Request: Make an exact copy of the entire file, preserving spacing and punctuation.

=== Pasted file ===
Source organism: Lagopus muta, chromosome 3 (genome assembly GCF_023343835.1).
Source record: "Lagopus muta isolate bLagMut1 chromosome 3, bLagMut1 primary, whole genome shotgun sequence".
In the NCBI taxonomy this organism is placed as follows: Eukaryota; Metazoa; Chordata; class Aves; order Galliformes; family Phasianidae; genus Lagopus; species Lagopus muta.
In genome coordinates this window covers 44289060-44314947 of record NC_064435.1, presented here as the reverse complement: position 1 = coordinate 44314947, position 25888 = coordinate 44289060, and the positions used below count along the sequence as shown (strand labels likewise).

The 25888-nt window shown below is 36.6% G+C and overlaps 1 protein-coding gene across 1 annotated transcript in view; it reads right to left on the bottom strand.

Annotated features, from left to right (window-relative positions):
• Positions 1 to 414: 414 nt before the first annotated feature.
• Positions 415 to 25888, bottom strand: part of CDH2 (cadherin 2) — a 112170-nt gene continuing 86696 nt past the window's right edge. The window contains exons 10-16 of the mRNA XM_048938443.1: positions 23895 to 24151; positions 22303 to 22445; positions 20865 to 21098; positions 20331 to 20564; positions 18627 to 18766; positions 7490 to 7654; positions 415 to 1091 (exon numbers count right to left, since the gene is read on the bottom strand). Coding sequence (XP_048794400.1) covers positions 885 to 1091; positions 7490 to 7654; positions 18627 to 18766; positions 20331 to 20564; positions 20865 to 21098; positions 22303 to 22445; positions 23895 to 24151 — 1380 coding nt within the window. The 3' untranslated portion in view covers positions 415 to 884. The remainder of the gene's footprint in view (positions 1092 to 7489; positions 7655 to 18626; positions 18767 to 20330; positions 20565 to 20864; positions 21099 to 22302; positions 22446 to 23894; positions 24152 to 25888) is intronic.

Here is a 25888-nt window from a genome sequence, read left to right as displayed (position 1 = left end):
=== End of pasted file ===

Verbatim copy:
Source organism: Lagopus muta, chromosome 3 (genome assembly GCF_023343835.1).
Source record: "Lagopus muta isolate bLagMut1 chromosome 3, bLagMut1 primary, whole genome shotgun sequence".
In the NCBI taxonomy this organism is placed as follows: Eukaryota; Metazoa; Chordata; class Aves; order Galliformes; family Phasianidae; genus Lagopus; species Lagopus muta.
In genome coordinates this window covers 44289060-44314947 of record NC_064435.1, presented here as the reverse complement: position 1 = coordinate 44314947, position 25888 = coordinate 44289060, and the positions used below count along the sequence as shown (strand labels likewise).

The 25888-nt window shown below is 36.6% G+C and overlaps 1 protein-coding gene across 1 annotated transcript in view; it reads right to left on the bottom strand.

Annotated features, from left to right (window-relative positions):
• Positions 1 to 414: 414 nt before the first annotated feature.
• Positions 415 to 25888, bottom strand: part of CDH2 (cadherin 2) — a 112170-nt gene continuing 86696 nt past the window's right edge. The window contains exons 10-16 of the mRNA XM_048938443.1: positions 23895 to 24151; positions 22303 to 22445; positions 20865 to 21098; positions 20331 to 20564; positions 18627 to 18766; positions 7490 to 7654; positions 415 to 1091 (exon numbers count right to left, since the gene is read on the bottom strand). Coding sequence (XP_048794400.1) covers positions 885 to 1091; positions 7490 to 7654; positions 18627 to 18766; positions 20331 to 20564; positions 20865 to 21098; positions 22303 to 22445; positions 23895 to 24151 — 1380 coding nt within the window. The 3' untranslated portion in view covers positions 415 to 884. The remainder of the gene's footprint in view (positions 1092 to 7489; positions 7655 to 18626; positions 18767 to 20330; positions 20565 to 20864; positions 21099 to 22302; positions 22446 to 23894; positions 24152 to 25888) is intronic.

Here is a 25888-nt window from a genome sequence, read left to right as displayed (position 1 = left end):